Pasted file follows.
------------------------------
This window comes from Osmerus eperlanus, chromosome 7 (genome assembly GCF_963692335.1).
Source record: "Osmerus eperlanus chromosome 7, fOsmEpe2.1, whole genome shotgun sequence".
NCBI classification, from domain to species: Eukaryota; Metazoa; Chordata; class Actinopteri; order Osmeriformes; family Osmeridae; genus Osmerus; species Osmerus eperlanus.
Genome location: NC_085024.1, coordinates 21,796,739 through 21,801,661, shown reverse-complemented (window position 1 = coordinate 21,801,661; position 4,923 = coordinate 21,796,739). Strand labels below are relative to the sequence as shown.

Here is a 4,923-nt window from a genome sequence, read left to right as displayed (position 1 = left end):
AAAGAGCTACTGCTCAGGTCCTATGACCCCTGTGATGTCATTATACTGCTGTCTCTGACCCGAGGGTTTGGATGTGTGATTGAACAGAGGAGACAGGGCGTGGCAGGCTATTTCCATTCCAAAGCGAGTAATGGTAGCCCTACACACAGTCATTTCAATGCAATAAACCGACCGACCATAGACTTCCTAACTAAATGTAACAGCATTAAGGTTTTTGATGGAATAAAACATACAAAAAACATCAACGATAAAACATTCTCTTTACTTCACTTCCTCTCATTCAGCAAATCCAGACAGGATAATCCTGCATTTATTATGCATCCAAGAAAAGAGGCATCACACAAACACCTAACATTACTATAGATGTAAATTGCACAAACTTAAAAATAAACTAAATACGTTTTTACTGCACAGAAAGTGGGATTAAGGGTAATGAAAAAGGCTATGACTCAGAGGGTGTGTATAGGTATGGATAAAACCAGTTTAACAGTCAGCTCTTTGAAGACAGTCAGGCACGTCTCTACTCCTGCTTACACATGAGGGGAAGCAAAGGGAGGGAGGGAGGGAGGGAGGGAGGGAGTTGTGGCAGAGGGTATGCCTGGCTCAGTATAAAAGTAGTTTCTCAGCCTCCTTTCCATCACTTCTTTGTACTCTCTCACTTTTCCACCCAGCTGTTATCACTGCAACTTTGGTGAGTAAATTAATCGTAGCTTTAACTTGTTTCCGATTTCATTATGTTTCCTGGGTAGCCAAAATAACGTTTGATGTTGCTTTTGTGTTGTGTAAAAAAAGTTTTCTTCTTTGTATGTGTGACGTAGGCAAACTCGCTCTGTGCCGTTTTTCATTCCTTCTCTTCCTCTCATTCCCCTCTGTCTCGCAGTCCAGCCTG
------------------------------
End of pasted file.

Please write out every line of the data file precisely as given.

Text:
This window comes from Osmerus eperlanus, chromosome 7 (genome assembly GCF_963692335.1).
Source record: "Osmerus eperlanus chromosome 7, fOsmEpe2.1, whole genome shotgun sequence".
NCBI classification, from domain to species: Eukaryota; Metazoa; Chordata; class Actinopteri; order Osmeriformes; family Osmeridae; genus Osmerus; species Osmerus eperlanus.
Genome location: NC_085024.1, coordinates 21,796,739 through 21,801,661, shown reverse-complemented (window position 1 = coordinate 21,801,661; position 4,923 = coordinate 21,796,739). Strand labels below are relative to the sequence as shown.

Here is a 4,923-nt window from a genome sequence, read left to right as displayed (position 1 = left end):
AAAGAGCTACTGCTCAGGTCCTATGACCCCTGTGATGTCATTATACTGCTGTCTCTGACCCGAGGGTTTGGATGTGTGATTGAACAGAGGAGACAGGGCGTGGCAGGCTATTTCCATTCCAAAGCGAGTAATGGTAGCCCTACACACAGTCATTTCAATGCAATAAACCGACCGACCATAGACTTCCTAACTAAATGTAACAGCATTAAGGTTTTTGATGGAATAAAACATACAAAAAACATCAACGATAAAACATTCTCTTTACTTCACTTCCTCTCATTCAGCAAATCCAGACAGGATAATCCTGCATTTATTATGCATCCAAGAAAAGAGGCATCACACAAACACCTAACATTACTATAGATGTAAATTGCACAAACTTAAAAATAAACTAAATACGTTTTTACTGCACAGAAAGTGGGATTAAGGGTAATGAAAAAGGCTATGACTCAGAGGGTGTGTATAGGTATGGATAAAACCAGTTTAACAGTCAGCTCTTTGAAGACAGTCAGGCACGTCTCTACTCCTGCTTACACATGAGGGGAAGCAAAGGGAGGGAGGGAGGGAGGGAGGGAGGGAGTTGTGGCAGAGGGTATGCCTGGCTCAGTATAAAAGTAGTTTCTCAGCCTCCTTTCCATCACTTCTTTGTACTCTCTCACTTTTCCACCCAGCTGTTATCACTGCAACTTTGGTGAGTAAATTAATCGTAGCTTTAACTTGTTTCCGATTTCATTATGTTTCCTGGGTAGCCAAAATAACGTTTGATGTTGCTTTTGTGTTGTGTAAAAAAAGTTTTCTTCTTTGTATGTGTGACGTAGGCAAACTCGCTCTGTGCCGTTTTTCATTCCTTCTCTTCCTCTCATTCCCCTCTGTCTCGCAGTCCAGCCTG